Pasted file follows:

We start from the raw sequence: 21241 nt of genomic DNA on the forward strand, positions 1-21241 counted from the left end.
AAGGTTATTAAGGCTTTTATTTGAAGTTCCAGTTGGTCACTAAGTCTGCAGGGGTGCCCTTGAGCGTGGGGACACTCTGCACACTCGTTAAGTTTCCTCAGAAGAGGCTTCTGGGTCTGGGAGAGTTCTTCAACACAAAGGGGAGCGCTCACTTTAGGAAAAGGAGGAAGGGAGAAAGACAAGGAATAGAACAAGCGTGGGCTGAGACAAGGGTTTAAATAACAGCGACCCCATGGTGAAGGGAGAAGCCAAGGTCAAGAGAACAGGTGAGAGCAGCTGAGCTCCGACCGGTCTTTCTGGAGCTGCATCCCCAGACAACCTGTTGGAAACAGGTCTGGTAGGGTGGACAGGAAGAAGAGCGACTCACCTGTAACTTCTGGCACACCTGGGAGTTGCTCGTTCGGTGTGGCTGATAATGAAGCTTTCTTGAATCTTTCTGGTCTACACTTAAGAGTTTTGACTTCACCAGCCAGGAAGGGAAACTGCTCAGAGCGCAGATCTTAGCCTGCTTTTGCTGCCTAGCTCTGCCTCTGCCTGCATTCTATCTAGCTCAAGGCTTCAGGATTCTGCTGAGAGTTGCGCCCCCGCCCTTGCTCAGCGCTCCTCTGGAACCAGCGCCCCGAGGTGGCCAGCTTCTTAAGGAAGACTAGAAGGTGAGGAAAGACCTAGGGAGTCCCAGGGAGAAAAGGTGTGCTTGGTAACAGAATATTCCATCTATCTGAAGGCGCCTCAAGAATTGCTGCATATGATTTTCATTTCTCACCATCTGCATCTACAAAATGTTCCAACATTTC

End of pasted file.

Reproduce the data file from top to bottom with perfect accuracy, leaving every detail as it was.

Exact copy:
We start from the raw sequence: 21241 nt of genomic DNA on the forward strand, positions 1-21241 counted from the left end.
AAGGTTATTAAGGCTTTTATTTGAAGTTCCAGTTGGTCACTAAGTCTGCAGGGGTGCCCTTGAGCGTGGGGACACTCTGCACACTCGTTAAGTTTCCTCAGAAGAGGCTTCTGGGTCTGGGAGAGTTCTTCAACACAAAGGGGAGCGCTCACTTTAGGAAAAGGAGGAAGGGAGAAAGACAAGGAATAGAACAAGCGTGGGCTGAGACAAGGGTTTAAATAACAGCGACCCCATGGTGAAGGGAGAAGCCAAGGTCAAGAGAACAGGTGAGAGCAGCTGAGCTCCGACCGGTCTTTCTGGAGCTGCATCCCCAGACAACCTGTTGGAAACAGGTCTGGTAGGGTGGACAGGAAGAAGAGCGACTCACCTGTAACTTCTGGCACACCTGGGAGTTGCTCGTTCGGTGTGGCTGATAATGAAGCTTTCTTGAATCTTTCTGGTCTACACTTAAGAGTTTTGACTTCACCAGCCAGGAAGGGAAACTGCTCAGAGCGCAGATCTTAGCCTGCTTTTGCTGCCTAGCTCTGCCTCTGCCTGCATTCTATCTAGCTCAAGGCTTCAGGATTCTGCTGAGAGTTGCGCCCCCGCCCTTGCTCAGCGCTCCTCTGGAACCAGCGCCCCGAGGTGGCCAGCTTCTTAAGGAAGACTAGAAGGTGAGGAAAGACCTAGGGAGTCCCAGGGAGAAAAGGTGTGCTTGGTAACAGAATATTCCATCTATCTGAAGGCGCCTCAAGAATTGCTGCATATGATTTTCATTTCTCACCATCTGCATCTACAAAATGTTCCAACATTTC